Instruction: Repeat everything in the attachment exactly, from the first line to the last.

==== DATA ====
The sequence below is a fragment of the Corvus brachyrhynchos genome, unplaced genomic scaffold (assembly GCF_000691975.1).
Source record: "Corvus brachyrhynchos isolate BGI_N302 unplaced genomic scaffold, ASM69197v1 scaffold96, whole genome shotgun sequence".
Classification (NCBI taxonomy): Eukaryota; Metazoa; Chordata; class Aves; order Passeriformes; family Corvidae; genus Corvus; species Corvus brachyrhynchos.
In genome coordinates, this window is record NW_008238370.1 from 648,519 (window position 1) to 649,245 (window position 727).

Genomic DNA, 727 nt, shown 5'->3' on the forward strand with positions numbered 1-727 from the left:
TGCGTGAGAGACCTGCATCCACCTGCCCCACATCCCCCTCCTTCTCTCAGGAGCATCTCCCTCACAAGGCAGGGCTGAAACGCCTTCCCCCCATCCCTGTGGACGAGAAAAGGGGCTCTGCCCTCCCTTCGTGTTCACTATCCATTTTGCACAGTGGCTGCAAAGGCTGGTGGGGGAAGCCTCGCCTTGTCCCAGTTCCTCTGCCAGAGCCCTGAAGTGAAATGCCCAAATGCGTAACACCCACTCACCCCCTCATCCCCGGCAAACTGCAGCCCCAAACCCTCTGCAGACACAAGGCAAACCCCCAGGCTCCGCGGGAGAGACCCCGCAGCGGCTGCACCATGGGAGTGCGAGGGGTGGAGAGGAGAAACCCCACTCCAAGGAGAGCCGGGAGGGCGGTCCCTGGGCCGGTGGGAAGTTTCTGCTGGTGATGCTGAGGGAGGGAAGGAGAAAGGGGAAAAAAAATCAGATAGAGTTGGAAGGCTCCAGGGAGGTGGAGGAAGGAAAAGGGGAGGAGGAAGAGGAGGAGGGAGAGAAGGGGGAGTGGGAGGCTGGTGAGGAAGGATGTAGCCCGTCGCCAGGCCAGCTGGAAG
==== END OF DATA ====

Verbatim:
The sequence below is a fragment of the Corvus brachyrhynchos genome, unplaced genomic scaffold (assembly GCF_000691975.1).
Source record: "Corvus brachyrhynchos isolate BGI_N302 unplaced genomic scaffold, ASM69197v1 scaffold96, whole genome shotgun sequence".
Classification (NCBI taxonomy): Eukaryota; Metazoa; Chordata; class Aves; order Passeriformes; family Corvidae; genus Corvus; species Corvus brachyrhynchos.
In genome coordinates, this window is record NW_008238370.1 from 648,519 (window position 1) to 649,245 (window position 727).

Genomic DNA, 727 nt, shown 5'->3' on the forward strand with positions numbered 1-727 from the left:
TGCGTGAGAGACCTGCATCCACCTGCCCCACATCCCCCTCCTTCTCTCAGGAGCATCTCCCTCACAAGGCAGGGCTGAAACGCCTTCCCCCCATCCCTGTGGACGAGAAAAGGGGCTCTGCCCTCCCTTCGTGTTCACTATCCATTTTGCACAGTGGCTGCAAAGGCTGGTGGGGGAAGCCTCGCCTTGTCCCAGTTCCTCTGCCAGAGCCCTGAAGTGAAATGCCCAAATGCGTAACACCCACTCACCCCCTCATCCCCGGCAAACTGCAGCCCCAAACCCTCTGCAGACACAAGGCAAACCCCCAGGCTCCGCGGGAGAGACCCCGCAGCGGCTGCACCATGGGAGTGCGAGGGGTGGAGAGGAGAAACCCCACTCCAAGGAGAGCCGGGAGGGCGGTCCCTGGGCCGGTGGGAAGTTTCTGCTGGTGATGCTGAGGGAGGGAAGGAGAAAGGGGAAAAAAAATCAGATAGAGTTGGAAGGCTCCAGGGAGGTGGAGGAAGGAAAAGGGGAGGAGGAAGAGGAGGAGGGAGAGAAGGGGGAGTGGGAGGCTGGTGAGGAAGGATGTAGCCCGTCGCCAGGCCAGCTGGAAG